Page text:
A holistic management process that identifies potential threats to an organization and the impacts to business operations that those threats, if realized, might cause, and which provides a framework for building organizational resilience with the capability for an effective response that safeguards the interests of its key stakeholders, reputation, brand and value-creating activities (Smith, 2002)

The business continuity lifecycle is a closed-loop and comprises four groups of activities, which are (1) understanding the organisation, (2) determining Business Continuity Strategies, (3) developing and implementing a BCM response, and (4) exercising, maintaining and reviewing BCM arrangements.

Key Terms in this Chapter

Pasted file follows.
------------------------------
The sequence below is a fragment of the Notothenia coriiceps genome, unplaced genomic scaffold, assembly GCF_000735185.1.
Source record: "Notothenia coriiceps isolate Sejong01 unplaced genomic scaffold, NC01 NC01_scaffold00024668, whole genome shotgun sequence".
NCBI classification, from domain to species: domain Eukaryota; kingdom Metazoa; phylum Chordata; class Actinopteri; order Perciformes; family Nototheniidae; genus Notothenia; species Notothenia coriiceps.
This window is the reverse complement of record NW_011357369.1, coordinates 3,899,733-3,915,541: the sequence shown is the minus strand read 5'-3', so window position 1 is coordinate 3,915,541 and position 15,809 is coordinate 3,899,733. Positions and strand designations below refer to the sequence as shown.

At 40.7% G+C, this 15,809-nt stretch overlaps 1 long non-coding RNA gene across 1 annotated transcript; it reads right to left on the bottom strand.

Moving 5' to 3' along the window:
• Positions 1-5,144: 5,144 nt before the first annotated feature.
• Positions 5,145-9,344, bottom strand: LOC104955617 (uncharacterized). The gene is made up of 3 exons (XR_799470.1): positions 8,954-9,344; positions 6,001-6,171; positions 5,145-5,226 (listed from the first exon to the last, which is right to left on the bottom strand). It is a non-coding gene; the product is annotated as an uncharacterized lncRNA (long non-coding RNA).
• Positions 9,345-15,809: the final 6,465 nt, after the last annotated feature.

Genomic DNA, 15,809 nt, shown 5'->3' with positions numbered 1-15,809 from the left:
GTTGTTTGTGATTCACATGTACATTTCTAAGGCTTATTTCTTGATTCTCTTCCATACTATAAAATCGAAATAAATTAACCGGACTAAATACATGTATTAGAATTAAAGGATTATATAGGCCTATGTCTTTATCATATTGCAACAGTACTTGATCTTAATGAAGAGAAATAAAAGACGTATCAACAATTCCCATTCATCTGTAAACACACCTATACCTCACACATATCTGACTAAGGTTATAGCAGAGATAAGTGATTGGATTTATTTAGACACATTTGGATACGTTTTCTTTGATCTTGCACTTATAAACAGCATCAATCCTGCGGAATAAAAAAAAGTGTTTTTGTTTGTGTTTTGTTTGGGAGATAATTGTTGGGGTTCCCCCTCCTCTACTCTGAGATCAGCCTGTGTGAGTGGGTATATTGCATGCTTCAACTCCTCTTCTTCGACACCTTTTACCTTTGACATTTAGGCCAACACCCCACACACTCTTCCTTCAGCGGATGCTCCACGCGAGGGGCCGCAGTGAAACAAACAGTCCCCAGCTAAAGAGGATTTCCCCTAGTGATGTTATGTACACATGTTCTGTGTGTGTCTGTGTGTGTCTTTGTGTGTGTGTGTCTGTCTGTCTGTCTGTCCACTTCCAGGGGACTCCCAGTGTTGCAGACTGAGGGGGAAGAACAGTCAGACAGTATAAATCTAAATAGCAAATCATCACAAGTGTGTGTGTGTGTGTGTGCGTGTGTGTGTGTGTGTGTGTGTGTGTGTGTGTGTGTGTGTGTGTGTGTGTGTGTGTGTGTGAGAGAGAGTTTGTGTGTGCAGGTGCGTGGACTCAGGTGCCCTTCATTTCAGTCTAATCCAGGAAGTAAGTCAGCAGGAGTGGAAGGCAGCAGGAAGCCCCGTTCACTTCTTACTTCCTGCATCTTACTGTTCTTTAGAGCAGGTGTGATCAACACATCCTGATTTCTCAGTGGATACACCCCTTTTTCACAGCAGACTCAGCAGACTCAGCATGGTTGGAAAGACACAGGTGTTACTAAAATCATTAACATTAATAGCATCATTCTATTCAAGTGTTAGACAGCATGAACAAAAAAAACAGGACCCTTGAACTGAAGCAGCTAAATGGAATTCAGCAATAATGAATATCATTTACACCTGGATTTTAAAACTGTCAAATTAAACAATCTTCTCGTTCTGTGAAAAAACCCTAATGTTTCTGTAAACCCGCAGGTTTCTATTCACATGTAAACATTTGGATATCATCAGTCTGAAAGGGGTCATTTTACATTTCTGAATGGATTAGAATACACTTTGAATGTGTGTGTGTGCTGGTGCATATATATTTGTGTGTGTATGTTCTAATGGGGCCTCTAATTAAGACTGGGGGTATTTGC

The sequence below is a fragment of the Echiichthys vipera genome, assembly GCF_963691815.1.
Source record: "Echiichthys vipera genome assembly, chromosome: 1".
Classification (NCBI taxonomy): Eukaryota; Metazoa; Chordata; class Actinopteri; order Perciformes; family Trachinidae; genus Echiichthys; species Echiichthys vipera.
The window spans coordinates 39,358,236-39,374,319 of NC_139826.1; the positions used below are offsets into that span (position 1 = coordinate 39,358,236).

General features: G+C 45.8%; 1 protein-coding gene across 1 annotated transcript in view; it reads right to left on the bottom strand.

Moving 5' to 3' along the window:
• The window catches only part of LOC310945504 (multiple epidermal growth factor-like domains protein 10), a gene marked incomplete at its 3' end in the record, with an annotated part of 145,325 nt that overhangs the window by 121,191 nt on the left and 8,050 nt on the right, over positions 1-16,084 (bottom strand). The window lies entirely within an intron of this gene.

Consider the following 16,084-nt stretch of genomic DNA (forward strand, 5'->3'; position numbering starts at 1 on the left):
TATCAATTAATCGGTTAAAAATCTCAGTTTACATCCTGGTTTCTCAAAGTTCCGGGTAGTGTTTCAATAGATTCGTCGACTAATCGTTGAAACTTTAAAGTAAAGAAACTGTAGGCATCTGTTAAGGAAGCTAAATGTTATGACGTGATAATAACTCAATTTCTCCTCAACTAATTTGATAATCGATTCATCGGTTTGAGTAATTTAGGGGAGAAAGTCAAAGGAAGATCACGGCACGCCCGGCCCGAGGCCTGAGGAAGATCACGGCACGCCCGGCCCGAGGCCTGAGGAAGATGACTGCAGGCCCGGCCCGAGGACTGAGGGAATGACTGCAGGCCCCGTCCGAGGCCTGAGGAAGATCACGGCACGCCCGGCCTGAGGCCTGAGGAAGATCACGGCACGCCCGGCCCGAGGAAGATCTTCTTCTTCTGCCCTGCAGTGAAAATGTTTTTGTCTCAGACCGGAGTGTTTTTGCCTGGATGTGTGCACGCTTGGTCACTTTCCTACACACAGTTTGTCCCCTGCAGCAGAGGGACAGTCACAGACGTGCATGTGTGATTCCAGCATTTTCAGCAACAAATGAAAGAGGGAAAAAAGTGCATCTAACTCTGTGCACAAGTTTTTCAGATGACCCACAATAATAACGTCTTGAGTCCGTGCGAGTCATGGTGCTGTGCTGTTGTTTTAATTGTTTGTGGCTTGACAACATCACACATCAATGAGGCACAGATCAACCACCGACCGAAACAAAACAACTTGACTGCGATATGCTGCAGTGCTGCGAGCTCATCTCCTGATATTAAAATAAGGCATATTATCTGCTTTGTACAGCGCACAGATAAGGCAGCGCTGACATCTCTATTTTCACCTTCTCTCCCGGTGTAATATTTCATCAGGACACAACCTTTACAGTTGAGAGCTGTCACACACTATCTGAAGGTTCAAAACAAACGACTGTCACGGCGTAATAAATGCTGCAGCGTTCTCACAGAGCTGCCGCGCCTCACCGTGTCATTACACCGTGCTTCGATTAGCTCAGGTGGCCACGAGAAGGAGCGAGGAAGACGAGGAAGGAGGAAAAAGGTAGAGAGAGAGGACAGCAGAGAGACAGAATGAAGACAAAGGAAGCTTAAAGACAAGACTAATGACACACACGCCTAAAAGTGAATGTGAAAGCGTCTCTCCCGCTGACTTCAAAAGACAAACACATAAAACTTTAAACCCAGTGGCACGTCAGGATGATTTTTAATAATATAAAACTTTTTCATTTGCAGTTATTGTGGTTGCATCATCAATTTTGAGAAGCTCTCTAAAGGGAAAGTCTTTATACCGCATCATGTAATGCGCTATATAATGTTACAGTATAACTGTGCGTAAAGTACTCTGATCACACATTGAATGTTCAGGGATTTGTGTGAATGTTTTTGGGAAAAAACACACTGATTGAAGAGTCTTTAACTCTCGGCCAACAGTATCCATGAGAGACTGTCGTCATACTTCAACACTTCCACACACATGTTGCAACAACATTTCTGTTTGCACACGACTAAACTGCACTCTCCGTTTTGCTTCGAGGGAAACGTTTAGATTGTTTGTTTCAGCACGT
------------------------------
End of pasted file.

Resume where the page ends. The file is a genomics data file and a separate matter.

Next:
Dependency and Risk Analysis (DA/RA): Aims to identify dependencies among business processes, resources and services, and possible root-causes of adverse incidents.

IT Business Continuity Management: A management process that identifies potential threats to an organisation’s IT landscape and the impacts to business operations that those threats, if realized, might cause. IT BCM aims to build operational resilience with the capability for an effective response that safeguards an IT landscape and business operations.

SLA Translation: The process of translating business level BCM metrics and KPIs to BCM objectives for individual IT elements.

IT Landscape: A set of hardware, software and facility elements, arranged in a specific configuration, which serves as a fabric to support the business operation of an enterprise.

Business Impact Analysis: Aims to (a) identify critical business processes, stakeholders, assets, resources and internal/external dependencies and (b) assesses and evaluates potential damages or losses at business level that may be caused by a threat to IT landscape.